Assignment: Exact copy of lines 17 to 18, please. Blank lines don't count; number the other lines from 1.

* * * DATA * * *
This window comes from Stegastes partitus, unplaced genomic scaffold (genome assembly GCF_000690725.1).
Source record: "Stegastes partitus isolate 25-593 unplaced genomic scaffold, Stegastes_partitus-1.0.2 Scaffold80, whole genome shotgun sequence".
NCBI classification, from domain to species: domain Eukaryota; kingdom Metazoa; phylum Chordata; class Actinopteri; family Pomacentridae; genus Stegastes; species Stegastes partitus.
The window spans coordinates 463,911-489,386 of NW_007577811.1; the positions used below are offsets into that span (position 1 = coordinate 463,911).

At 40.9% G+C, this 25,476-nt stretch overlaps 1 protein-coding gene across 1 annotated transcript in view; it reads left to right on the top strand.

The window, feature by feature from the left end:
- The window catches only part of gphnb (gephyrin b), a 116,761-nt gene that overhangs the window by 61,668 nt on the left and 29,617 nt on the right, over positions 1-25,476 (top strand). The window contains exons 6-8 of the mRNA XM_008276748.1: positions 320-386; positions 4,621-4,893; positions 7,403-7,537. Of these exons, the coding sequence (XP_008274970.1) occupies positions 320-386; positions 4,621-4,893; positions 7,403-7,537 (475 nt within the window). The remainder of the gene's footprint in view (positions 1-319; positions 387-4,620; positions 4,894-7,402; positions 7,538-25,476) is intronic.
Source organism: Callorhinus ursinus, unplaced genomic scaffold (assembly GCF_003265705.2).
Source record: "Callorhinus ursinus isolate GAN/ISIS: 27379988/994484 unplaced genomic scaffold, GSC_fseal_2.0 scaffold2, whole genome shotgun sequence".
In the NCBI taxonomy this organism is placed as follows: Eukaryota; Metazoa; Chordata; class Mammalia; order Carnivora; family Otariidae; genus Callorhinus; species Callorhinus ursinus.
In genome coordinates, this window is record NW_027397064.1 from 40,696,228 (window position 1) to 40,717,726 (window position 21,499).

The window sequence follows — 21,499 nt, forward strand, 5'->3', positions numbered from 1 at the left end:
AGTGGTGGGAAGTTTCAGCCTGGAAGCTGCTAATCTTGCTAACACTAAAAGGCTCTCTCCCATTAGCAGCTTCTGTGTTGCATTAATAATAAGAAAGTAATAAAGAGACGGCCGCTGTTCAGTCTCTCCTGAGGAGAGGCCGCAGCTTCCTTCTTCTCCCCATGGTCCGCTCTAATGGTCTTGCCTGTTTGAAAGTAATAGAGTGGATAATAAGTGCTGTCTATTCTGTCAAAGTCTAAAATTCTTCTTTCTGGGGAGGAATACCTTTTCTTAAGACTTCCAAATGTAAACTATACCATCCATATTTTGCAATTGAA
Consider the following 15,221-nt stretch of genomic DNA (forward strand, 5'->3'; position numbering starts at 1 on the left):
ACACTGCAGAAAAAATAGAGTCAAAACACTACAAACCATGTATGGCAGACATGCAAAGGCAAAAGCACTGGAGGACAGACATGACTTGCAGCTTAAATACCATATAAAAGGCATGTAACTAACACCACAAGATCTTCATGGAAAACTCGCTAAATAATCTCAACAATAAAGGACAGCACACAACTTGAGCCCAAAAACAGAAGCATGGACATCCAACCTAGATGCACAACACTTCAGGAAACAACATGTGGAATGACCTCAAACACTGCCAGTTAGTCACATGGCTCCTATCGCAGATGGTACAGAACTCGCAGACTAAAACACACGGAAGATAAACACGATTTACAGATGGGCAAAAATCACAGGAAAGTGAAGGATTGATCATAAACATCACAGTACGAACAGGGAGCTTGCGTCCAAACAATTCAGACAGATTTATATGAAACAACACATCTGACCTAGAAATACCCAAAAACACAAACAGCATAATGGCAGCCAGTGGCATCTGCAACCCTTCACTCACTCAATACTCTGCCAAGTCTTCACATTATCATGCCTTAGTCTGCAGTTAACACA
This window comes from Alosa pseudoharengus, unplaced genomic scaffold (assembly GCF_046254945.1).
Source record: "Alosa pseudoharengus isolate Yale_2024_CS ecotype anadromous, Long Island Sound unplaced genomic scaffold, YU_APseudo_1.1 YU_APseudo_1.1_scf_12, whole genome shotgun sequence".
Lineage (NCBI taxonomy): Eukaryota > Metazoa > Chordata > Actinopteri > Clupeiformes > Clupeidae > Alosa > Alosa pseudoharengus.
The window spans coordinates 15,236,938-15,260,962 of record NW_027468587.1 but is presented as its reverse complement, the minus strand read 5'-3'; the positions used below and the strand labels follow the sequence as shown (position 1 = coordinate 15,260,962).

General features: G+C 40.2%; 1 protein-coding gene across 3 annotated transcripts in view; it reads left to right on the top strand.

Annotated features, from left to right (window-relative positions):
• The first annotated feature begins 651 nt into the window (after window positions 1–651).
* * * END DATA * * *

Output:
Source record: "Alosa pseudoharengus isolate Yale_2024_CS ecotype anadromous, Long Island Sound unplaced genomic scaffold, YU_APseudo_1.1 YU_APseudo_1.1_scf_12, whole genome shotgun sequence".
Lineage (NCBI taxonomy): Eukaryota > Metazoa > Chordata > Actinopteri > Clupeiformes > Clupeidae > Alosa > Alosa pseudoharengus.